This post is part of the Science Tuesday feature series on the USDA blog. Check back each week as we showcase stories and news from USDA's rich science and research portfolio.
Sometimes, the results of USDA science show up in the most unlikely places—maybe even in your cat’s litter box.
USDA Agricultural Research Service (ARS) scientists have discovered a way to make kitty litter that's nearly 100 percent biodegradable by processing spent grains left over from corn ethanol production.
And what’s good for you and your cat may also be good for the environment. ARS researcher Steven F. Vaughn and his colleagues have shown that litter made with these grains as the starting material may prove to be more environmentally friendly than popular but nonbiodegradable, clay-based litters that mostly end up in landfills.
The idea of using corn or other grains as the basis of an environmentally sound cat litter isn't new. But the ARS research team at the agency’s National Center for Agricultural Utilization Research in Peoria, Ill., may be the first to extensively study the potential of treated, spent grains called “x-DDGs” as the primary component of a litter, and to make their results publicly available.
DDGs are "dried distiller's grains." A DDGs-based litter may provide a new and perhaps higher-value market for the tons of DDGs that corn ethanol refineries now primarily market as an ingredient in cattle feed.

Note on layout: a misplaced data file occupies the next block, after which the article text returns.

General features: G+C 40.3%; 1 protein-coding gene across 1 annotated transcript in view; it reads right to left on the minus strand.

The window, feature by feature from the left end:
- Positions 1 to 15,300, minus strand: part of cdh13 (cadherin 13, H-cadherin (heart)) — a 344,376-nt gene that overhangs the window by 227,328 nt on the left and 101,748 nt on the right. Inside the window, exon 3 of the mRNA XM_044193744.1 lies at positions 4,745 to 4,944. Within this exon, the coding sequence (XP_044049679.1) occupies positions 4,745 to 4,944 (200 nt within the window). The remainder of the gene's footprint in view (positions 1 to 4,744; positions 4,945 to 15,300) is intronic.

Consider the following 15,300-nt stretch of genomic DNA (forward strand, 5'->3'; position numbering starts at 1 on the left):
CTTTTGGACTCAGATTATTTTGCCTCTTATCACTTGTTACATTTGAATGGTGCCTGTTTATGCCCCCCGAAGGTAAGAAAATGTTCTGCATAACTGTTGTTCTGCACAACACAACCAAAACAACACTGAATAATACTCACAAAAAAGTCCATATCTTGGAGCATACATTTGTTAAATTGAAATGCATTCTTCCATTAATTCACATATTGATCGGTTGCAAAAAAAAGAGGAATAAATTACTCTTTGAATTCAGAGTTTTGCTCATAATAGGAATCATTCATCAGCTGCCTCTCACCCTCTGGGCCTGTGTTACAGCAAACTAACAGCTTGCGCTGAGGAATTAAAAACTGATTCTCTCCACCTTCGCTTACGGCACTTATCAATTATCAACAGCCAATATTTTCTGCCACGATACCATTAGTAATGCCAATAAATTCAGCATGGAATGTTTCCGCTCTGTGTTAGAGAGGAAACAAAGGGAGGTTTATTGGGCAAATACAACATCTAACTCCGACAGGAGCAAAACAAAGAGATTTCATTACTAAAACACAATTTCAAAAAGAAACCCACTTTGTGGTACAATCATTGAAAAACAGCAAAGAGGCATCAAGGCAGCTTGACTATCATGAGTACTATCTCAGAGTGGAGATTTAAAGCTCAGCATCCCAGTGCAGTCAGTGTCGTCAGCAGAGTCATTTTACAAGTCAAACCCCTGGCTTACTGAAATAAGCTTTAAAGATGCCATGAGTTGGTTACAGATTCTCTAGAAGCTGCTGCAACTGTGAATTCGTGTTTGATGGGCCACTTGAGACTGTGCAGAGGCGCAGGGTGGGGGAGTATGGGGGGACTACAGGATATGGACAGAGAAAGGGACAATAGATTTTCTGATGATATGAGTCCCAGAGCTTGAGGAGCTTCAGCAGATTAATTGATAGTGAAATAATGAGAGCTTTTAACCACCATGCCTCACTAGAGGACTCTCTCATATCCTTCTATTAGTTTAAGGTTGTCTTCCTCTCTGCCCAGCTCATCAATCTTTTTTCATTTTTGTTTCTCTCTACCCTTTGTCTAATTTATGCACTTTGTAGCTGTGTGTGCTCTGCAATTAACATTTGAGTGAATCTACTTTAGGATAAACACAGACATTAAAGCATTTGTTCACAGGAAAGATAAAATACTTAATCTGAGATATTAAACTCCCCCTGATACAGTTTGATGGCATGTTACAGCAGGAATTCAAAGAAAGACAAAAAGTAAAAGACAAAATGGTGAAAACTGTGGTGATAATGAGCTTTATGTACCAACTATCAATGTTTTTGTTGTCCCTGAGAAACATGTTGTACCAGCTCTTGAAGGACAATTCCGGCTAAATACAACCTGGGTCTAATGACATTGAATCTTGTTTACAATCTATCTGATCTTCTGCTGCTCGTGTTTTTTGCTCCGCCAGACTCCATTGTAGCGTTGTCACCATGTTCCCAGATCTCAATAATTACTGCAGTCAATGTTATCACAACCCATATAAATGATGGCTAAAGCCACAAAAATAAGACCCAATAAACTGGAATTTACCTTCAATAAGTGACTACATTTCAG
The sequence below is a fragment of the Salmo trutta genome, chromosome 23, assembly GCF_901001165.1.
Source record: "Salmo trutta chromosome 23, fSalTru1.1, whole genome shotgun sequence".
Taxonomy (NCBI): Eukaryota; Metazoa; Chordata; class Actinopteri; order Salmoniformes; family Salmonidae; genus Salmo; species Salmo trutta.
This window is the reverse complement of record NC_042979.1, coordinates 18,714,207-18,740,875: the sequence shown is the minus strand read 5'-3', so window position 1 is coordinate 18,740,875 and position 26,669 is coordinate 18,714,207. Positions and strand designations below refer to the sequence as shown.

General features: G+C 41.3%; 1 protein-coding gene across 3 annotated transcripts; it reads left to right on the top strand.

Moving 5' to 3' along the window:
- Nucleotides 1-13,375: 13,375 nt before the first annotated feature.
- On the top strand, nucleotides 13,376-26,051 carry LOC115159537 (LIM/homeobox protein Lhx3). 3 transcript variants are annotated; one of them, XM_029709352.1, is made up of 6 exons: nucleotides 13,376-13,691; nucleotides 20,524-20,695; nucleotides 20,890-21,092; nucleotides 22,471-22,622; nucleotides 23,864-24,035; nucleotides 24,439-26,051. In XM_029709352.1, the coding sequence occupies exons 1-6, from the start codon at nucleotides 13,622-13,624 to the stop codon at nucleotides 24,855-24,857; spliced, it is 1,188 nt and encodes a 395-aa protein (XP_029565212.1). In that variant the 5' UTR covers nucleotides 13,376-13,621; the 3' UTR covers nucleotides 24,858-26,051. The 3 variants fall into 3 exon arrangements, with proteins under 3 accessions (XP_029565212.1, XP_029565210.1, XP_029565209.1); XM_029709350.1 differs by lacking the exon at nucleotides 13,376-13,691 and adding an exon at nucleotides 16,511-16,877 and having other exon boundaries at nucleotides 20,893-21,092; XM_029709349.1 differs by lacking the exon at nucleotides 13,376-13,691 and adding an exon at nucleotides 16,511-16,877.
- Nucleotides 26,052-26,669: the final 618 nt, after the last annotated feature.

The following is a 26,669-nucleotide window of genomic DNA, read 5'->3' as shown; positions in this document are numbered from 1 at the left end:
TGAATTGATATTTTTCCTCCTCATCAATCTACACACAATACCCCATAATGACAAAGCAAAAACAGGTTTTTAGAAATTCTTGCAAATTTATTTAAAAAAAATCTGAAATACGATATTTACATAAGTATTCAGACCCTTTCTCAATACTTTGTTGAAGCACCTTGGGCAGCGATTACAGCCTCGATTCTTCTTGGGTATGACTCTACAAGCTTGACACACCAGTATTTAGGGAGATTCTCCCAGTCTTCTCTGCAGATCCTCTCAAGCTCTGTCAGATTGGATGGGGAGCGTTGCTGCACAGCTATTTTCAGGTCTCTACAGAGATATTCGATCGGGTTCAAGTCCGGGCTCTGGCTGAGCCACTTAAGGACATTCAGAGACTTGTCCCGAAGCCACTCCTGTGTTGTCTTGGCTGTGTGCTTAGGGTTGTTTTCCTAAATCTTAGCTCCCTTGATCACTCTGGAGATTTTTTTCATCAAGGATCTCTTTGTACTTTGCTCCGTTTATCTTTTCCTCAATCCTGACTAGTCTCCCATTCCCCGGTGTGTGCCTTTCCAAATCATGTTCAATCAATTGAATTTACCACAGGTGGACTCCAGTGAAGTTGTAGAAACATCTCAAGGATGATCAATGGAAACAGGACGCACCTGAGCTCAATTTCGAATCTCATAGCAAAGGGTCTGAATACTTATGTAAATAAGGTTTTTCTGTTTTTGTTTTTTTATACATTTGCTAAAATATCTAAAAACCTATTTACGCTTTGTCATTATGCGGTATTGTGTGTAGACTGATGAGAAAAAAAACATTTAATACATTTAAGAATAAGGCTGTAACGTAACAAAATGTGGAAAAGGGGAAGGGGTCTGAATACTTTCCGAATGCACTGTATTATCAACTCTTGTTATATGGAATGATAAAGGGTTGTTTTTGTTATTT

The “x-DDGs” tested by Vaughn’s group are DDGs that, after being used for ethanol production, are treated with one or more solvents to extract any remaining, potentially useful natural compounds.
The team's laboratory experiments yielded a suggested kitty litter formulation composed of the x-DDGs and three other compounds: glycerol, to prevent the litter from forming dust particles when poured or pawed; guar gum, to help the litter clump easily when wet; and a very small amount of copper sulfate, for odor control.
The resulting litter is highly absorbent, forms strong clumps that don't crumble when scooped from the litter box, and provides significant odor control, according to Vaughn, who did the work with ARS chemists Mark A. Berhow and Jill K. Winkler-Moser at Peoria, and Edward Lee of Summit Seed, Inc., in Manteno, Ill.
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It would be great if we can see the new litter in the marketplace.
Sounds like a win win situation. Hope it can be realized.
We have been using corn-based kitty litter for years. As the article says, it clumps and works well and is environmentally-friendly, but our main reason for getting it is that we believe it is safer for our cats than clumping clay litter, which (anecdotally, as least) can harm cats by accumulating in their digestive tracks after they groom themselves.
It's a win-win for all concerned.
DDG has a value as an alternative feed source for livestock since the corn it is derived from is too expensive to be used as a supplemental feed. Yet another higher profile article to not consider the current use of the product.